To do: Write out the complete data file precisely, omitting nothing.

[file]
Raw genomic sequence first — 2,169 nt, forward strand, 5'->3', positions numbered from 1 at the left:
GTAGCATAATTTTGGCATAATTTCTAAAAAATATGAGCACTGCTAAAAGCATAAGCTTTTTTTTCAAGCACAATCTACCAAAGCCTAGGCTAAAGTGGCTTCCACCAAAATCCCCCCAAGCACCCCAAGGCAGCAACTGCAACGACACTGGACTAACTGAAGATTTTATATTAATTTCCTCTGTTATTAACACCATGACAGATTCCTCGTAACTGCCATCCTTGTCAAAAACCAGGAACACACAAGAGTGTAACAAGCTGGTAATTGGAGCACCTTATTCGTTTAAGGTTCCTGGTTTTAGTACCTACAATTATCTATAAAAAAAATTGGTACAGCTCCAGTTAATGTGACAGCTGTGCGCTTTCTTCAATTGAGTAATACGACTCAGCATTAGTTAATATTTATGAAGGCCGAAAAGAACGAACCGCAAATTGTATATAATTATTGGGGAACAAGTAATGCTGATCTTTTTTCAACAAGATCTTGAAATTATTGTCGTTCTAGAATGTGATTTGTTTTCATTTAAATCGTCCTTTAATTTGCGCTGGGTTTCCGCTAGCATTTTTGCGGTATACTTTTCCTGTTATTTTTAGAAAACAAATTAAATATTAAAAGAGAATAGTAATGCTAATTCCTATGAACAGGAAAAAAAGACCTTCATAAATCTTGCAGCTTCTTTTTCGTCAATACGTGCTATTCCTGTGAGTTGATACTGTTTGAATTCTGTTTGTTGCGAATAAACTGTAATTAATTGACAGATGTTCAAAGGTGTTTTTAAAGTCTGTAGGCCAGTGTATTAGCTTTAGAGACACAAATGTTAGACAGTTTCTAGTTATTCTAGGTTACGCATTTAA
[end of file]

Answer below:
Raw genomic sequence first — 2,169 nt, forward strand, 5'->3', positions numbered from 1 at the left:
GTAGCATAATTTTGGCATAATTTCTAAAAAATATGAGCACTGCTAAAAGCATAAGCTTTTTTTTCAAGCACAATCTACCAAAGCCTAGGCTAAAGTGGCTTCCACCAAAATCCCCCCAAGCACCCCAAGGCAGCAACTGCAACGACACTGGACTAACTGAAGATTTTATATTAATTTCCTCTGTTATTAACACCATGACAGATTCCTCGTAACTGCCATCCTTGTCAAAAACCAGGAACACACAAGAGTGTAACAAGCTGGTAATTGGAGCACCTTATTCGTTTAAGGTTCCTGGTTTTAGTACCTACAATTATCTATAAAAAAAATTGGTACAGCTCCAGTTAATGTGACAGCTGTGCGCTTTCTTCAATTGAGTAATACGACTCAGCATTAGTTAATATTTATGAAGGCCGAAAAGAACGAACCGCAAATTGTATATAATTATTGGGGAACAAGTAATGCTGATCTTTTTTCAACAAGATCTTGAAATTATTGTCGTTCTAGAATGTGATTTGTTTTCATTTAAATCGTCCTTTAATTTGCGCTGGGTTTCCGCTAGCATTTTTGCGGTATACTTTTCCTGTTATTTTTAGAAAACAAATTAAATATTAAAAGAGAATAGTAATGCTAATTCCTATGAACAGGAAAAAAAGACCTTCATAAATCTTGCAGCTTCTTTTTCGTCAATACGTGCTATTCCTGTGAGTTGATACTGTTTGAATTCTGTTTGTTGCGAATAAACTGTAATTAATTGACAGATGTTCAAAGGTGTTTTTAAAGTCTGTAGGCCAGTGTATTAGCTTTAGAGACACAAATGTTAGACAGTTTCTAGTTATTCTAGGTTACGCATTTAA